If you prefer lower carbohydrate foods or higher carbohydrate foods, you should go with that diet. Well, there is a few studies in the past couple of years that actually they randomized people to either ones that they prefer or didn’t prefer and then they kind of switch them up and things like that. It actually didn’t matter.
Ari Whitten: Oh, interesting.
Dr. Spencer Nadolsky: It is interesting. If you like something more, you may eat more of it. There are lots of little things here. It’s going to come down to somehow developing the strong habits to eat in a certain pattern that’s … You’re going to have to enjoy it a little bit. You can’t be miserable. If you’re miserable, you’re not going to be able to sustain it, right? If you like it too much, you’re going to end up eating too much. There’s a fine line somewhere. It’s a tough thing.
Ari Whitten: Then if you have something like keto, I know you mentioned that so few people can actually sustain it for a long periods of time. I mean there’s other issues there whether that’s not even that relevant to whether you like it or not, but just like how compatible with the modern world is it. Can you got to a restaurant and find keto meals? It’s tough.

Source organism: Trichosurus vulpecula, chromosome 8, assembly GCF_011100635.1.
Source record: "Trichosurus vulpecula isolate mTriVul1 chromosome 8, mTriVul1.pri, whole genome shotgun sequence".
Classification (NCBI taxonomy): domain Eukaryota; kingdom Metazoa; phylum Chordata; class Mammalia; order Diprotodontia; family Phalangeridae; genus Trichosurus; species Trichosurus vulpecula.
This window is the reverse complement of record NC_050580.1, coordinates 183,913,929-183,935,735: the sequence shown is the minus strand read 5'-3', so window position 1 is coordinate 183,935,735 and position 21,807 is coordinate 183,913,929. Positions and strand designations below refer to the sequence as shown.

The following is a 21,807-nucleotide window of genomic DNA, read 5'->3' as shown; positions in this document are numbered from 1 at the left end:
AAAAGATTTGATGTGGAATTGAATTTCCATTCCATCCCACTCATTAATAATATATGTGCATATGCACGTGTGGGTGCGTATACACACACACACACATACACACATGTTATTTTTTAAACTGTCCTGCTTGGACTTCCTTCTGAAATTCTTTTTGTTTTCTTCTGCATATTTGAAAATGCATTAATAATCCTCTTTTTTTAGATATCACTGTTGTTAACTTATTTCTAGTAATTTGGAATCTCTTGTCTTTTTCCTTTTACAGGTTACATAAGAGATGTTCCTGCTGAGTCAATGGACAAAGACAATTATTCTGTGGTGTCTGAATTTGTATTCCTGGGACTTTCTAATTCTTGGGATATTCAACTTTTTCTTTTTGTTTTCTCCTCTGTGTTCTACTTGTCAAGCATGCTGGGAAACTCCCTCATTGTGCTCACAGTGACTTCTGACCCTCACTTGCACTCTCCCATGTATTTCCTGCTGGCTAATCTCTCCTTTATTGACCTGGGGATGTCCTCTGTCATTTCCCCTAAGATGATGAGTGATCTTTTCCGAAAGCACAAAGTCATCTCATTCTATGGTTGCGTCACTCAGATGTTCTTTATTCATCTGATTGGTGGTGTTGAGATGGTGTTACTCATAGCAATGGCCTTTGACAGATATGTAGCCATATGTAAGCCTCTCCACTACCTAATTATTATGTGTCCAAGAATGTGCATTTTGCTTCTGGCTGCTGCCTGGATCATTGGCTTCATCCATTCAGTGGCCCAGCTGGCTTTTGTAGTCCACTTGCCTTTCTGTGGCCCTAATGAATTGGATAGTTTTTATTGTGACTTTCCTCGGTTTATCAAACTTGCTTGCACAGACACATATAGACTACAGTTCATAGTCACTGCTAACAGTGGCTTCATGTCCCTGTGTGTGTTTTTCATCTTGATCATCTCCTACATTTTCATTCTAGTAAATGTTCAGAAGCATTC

Dr. Spencer Nadolsky: Have you done a ketogenic diet?
Ari Whitten: Have I?
Dr. Spencer Nadolsky: Yeah.
Ari Whitten: I have done it for short periods, yeah, but I mean I find it miserable personally.
Dr. Spencer Nadolsky: I’ve done pretty much every single diet out there just because I want to know what my patients are experiencing. It’s interesting. Ketogenic diet, it’s really hard the first week or two. I taint. I couldn’t even run. I couldn’t bike. I became fat adapted, what everybody says. You go through that keto flu or whatever you want to call it. I all of a sudden had a lot of energy. The problem was social events and all sorts of other things, it just … You know what? I want some toasts with my eggs in the morning. Just one slice. I want some extra fruit here and there. I want some oatmeal. I want some pasta once in a while. It becomes something that’s just like you don’t have to follow that in order to lose weight.
I will say that we probably don’t have time to get into type 2 diabetes and all that. I do put people if they are on a lot of insulin and their pancreas is pretty much tethered out, I do put them on ketogenic diets to get them off their insulin if possible. Other than that, I don’t find it necessary to go on a ketogenic diet.